The United Auto Workers union is about to enter a new round of negotiations with the Detroit Three automakers, and this time, the focus is on the end of the two-tier wage system.
Planet Money on National Public Radio takes an aerial view of the government's "fiscal cliff" brouhaha via three different negotiating techniques – the issue isn't what each side is trying to get, but how each side might try to get it. The two hosts outline three different ways to persuade, and then use ordinary examples to demonstrate how we use the same techniques for quotidian affairs that Congress will use to decide the next phase of the nation's financial future.
The Canadian Auto Workers union and Chrysler have reportedly come to a tentative agreement, ending a long-running series of contract negotiations. Chrysler was the last of the Detroit automakers to continue negotiating with the CAW, as General Motors and Ford had both recently come to terms with the union.
Automotive News is reporting that Chrysler and the United Auto Workers have extended contract negotiations for an additional four weeks. The talks are bent toward a new wage and benefit pack that will impact around 23,000 workers. Previously, Chrysler and the UAW were operating under a one-week extension that expired on Wednesday, September 21, and the new extension allows the union to focus its effort on talks with Ford.
Workers at French car parts maker New Fabris (its main clients include Renault and Peugeot-Citroen) have voted down immediate plans to explosively send the roof of their plant into the troposphere, as long as talks with aides to Industry Minister Christian Estrosi are in the works. It seems that the workers, part of the CGT union, are demanding higher redundancy payouts as nearly 370 of them have lost their jobs following the collapse of the automotive sector.
If you were surprised by the "resignation" of GM chief Rick Wagoner late last month, get used to the idea. Chrysler reportedly has some major management changes in store as well, including a new seven-member executive board including representatives from Fiat and the Obama administration's automotive task force. But while Bob Nardelli may stay on to chair that board, Chrysler's next CEO may not even be American. Sources close to the ongoing negotiations between Chrysler LLC and the Fiat Group su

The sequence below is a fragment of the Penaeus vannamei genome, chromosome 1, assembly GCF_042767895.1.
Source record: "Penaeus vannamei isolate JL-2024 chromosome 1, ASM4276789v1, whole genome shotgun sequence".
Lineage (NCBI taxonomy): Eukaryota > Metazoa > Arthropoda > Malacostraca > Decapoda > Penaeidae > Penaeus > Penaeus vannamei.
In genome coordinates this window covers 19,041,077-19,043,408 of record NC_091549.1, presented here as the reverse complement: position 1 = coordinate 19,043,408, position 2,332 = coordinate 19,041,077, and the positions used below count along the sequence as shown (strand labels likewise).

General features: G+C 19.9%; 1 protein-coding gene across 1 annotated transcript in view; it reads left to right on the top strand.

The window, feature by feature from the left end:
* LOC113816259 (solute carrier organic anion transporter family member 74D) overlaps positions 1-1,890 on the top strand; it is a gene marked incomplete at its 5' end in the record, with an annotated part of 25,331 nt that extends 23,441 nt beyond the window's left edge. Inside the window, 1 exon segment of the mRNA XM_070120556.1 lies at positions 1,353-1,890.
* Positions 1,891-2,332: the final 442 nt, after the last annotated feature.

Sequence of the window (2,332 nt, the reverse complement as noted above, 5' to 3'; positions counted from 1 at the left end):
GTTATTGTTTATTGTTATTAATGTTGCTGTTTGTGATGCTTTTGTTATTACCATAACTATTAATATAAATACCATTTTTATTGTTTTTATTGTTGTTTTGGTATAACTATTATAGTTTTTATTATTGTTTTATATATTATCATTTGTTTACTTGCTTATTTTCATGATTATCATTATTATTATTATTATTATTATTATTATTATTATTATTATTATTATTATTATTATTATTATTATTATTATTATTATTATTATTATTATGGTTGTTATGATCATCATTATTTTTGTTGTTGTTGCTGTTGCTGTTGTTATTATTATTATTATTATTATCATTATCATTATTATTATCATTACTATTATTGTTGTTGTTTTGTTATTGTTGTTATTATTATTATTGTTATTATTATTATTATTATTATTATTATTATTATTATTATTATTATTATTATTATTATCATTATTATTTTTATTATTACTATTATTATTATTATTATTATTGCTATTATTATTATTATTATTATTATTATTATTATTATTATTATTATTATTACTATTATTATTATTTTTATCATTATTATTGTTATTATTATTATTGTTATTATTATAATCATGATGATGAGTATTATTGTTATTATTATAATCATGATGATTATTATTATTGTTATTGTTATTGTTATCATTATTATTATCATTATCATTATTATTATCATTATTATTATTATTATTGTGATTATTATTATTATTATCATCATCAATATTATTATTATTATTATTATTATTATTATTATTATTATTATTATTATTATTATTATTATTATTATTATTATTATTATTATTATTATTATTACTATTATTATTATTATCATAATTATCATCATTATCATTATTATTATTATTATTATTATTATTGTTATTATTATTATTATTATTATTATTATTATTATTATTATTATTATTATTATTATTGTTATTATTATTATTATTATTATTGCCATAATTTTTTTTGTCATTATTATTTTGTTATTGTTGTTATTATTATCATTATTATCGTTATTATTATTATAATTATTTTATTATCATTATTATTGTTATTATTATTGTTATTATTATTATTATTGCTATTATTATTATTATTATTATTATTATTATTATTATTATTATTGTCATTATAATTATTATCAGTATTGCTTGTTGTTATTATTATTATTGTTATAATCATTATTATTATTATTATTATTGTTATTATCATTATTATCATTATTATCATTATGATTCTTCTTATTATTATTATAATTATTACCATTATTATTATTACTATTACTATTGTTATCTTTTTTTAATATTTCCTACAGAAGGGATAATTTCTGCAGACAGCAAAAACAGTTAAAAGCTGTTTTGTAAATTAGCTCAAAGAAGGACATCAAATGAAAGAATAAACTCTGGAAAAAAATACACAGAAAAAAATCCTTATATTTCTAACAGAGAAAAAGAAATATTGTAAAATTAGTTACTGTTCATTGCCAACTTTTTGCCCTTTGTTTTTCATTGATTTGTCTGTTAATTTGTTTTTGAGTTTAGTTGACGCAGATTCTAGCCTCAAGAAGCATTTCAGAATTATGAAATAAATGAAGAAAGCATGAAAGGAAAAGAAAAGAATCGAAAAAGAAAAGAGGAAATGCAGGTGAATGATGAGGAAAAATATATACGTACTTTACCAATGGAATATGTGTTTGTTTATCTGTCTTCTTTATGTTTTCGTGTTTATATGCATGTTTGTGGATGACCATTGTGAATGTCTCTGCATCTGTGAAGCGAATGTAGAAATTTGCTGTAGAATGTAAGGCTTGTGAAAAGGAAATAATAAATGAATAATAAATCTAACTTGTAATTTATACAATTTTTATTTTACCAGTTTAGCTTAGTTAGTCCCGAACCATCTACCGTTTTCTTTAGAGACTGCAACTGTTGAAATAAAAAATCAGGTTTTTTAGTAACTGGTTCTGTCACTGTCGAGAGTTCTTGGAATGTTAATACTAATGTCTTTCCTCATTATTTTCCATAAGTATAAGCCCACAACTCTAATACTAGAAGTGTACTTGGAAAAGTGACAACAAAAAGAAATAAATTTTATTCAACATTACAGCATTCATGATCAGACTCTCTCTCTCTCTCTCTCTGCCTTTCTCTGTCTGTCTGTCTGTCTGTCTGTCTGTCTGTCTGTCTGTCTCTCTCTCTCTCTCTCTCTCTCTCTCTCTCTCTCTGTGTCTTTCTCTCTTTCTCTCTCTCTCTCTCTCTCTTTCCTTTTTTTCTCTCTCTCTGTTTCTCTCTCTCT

After declaring that the deal GM struck with the Canadian Auto Workers union wasn't nearly good enough, Chrysler has threatened to pull out of Canada if cannot come to an agreement with the CAW by Tuesday, March 31. Making matters even more pressing is the fact that the Canadian government has set the same deadline for Chrysler's Canadian operations to receive government money. If the CAW and Chrysler don't agree on something, the Canadian treasury closes up the vault.
According to The Canadian Press, Chrysler may elect to pull all manufacturing operations out of Canada if it cannot come to an agreement with the Canadian Auto Workers by month's end. The embattled automaker is looking negotiating with the CAW in part to reduce wages from an average of $76 to $57, and as part of a contingency plan/ bargaining chip, it is reportedly architecting a wholesale pullout from America's northern neighbors.
To ensure long-term viability, General Motors has pledged an arm and a leg (and maybe an eye) to satisfy conditions imposed by the federal government after the automaker received billions in taxpayer-funded loans. In addition to reducing debt and condensing the number and type of vehicles it produces, GM has promised to revamp labor contracts -- not an easy task. With that in mind, GM is entering historic talks and negotiations this week with the United Auto Workers, bondholders, dealers and oth
Only days before heading to bankruptcy court, Italian engineering firm and carrozzeria Bertone revealed that it was about to pull a last-minute trick out of its sleeve in an announcement later that day. But when the announcement didn't come, the industry was left wondering if, after 95 years in business, Bertone was about to slip away.